Often reported as one of the most dangerous times for employers, the hiring process can be a drawn-out event where an inappropriate question can lead to expensive litigation for a company. The Americans with Disabilities Act and the Civil Rights Act promise all potential employees that no employer is allowed to discriminate against them for any reason.

Extensive in detail, the two acts comprise a vast number of rules and implications for the questions asked on applications and in interviews. No inquiries concerning race, religion, gender or family are to be asked; additionally, no questions about health or physical condition are to be asked unless pertinent to the requirements of the job. Reasonable accommodation must be made for applicants with special needs and no test that tends to discriminate against a protected class may be issued (unless the test is related to job requirements).

The best method to avoid the appearance of discrimination is to be as clear as possible about job requirements. When doing interviews, only ask questions directly related to the position and make no implication that the interview is a job offer. Small talk can be essential for getting a feel for an employee, but conversational questions posed during this time can be as much of risk as any official question. Interviewers should always prepare a list of official questions for an applicant to answer.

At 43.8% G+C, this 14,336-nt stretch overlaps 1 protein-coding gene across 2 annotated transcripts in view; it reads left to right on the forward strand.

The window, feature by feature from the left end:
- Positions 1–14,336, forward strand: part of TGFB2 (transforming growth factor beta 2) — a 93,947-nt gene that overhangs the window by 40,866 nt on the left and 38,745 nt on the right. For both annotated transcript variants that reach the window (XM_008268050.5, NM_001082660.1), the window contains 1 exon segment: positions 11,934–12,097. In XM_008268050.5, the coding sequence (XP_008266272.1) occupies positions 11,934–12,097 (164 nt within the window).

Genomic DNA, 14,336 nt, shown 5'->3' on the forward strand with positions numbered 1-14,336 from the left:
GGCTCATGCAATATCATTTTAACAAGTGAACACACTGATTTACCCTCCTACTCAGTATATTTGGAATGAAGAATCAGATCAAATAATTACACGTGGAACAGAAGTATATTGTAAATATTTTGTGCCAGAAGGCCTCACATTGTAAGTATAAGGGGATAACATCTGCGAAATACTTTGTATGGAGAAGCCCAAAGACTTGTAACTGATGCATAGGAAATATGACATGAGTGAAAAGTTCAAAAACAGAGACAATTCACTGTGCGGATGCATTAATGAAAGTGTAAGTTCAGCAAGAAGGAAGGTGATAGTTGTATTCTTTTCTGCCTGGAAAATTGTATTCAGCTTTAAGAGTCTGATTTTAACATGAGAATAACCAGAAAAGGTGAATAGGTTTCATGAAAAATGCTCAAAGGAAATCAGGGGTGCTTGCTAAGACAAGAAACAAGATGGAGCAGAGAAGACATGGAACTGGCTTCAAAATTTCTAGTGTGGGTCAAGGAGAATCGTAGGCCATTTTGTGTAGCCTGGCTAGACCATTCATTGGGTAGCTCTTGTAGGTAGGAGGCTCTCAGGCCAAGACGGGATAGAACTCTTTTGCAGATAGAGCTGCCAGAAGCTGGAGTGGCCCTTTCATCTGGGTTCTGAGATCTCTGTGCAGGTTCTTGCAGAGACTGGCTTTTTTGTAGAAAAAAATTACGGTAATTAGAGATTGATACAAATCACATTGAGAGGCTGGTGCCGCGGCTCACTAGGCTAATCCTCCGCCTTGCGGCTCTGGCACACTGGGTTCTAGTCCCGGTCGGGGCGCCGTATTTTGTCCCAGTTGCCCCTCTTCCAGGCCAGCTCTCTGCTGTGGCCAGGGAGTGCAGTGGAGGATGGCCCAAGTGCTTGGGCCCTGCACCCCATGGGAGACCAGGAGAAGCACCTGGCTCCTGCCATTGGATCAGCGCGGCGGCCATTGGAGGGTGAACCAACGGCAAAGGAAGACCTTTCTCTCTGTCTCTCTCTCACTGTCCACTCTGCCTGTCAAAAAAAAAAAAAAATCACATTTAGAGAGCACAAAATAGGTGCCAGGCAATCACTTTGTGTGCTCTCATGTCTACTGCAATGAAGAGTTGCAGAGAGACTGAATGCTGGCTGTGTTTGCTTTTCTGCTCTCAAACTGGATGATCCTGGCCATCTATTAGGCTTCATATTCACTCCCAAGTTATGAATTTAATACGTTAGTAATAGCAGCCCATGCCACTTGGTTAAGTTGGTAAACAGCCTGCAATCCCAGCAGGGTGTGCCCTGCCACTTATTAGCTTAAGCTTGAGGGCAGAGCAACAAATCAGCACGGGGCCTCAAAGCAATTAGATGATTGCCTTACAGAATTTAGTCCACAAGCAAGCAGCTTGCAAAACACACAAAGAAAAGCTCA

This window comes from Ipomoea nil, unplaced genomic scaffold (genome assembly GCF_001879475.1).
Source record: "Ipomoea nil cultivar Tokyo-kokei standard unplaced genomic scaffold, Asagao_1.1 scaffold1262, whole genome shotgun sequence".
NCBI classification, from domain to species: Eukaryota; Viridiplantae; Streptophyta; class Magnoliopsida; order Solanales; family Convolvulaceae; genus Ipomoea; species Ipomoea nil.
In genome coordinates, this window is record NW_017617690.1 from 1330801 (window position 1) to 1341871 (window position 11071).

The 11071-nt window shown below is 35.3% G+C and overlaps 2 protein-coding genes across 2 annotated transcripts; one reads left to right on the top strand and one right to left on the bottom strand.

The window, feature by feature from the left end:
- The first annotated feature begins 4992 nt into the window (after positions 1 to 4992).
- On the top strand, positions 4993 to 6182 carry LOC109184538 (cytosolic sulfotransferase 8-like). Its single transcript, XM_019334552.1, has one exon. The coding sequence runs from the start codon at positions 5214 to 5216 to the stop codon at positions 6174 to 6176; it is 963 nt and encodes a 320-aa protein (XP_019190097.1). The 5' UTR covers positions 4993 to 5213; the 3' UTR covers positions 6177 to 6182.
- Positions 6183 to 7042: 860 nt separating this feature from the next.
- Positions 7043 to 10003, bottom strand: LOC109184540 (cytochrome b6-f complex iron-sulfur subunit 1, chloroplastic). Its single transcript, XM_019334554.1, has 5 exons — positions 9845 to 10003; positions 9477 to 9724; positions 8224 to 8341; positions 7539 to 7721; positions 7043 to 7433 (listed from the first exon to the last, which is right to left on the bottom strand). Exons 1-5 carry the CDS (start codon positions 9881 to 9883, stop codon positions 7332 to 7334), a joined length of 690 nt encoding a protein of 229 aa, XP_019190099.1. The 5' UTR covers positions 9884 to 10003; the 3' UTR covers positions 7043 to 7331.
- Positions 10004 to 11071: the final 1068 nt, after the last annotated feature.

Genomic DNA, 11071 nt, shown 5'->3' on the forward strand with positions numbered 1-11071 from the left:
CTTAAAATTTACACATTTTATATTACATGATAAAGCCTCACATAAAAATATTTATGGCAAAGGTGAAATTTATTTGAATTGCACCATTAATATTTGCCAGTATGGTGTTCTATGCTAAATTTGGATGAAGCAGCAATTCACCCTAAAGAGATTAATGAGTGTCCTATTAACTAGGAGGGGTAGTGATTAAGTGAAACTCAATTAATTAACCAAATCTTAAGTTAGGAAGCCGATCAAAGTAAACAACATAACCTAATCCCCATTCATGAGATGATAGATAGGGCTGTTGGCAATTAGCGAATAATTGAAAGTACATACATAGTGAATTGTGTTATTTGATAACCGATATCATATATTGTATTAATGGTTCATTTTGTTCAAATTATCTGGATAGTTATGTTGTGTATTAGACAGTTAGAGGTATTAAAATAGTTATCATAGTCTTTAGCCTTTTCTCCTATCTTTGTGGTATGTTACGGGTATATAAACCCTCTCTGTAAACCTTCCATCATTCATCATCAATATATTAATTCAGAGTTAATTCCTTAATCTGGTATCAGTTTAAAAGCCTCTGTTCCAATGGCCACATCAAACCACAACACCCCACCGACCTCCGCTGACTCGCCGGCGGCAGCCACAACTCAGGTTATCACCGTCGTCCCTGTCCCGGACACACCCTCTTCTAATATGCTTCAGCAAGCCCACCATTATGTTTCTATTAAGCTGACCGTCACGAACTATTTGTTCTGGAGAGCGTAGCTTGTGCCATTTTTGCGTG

Non-criminal Action

Offensive and litigation-worthy actions against employees are not just limited to termination of employment. Ranging from assault to defamation of character, there are any number of civil offenses, or torts, that can land a company or a co-worker in a courtroom. The following are the most common:

Negligence – Though it comes in several specific forms, negligence is usually the suit that follows an incident the employer was indirectly responsible for. Negligence is typically claimed by employees who were affected by the actions of another worker. Affected employees blame employers for being irresponsible in their decision to hire (or continue to employ) an individual who is a known threat in the workplace. Alternatively, employees can also claim they were falsely fired or punished for actions the employer did not fully investigate.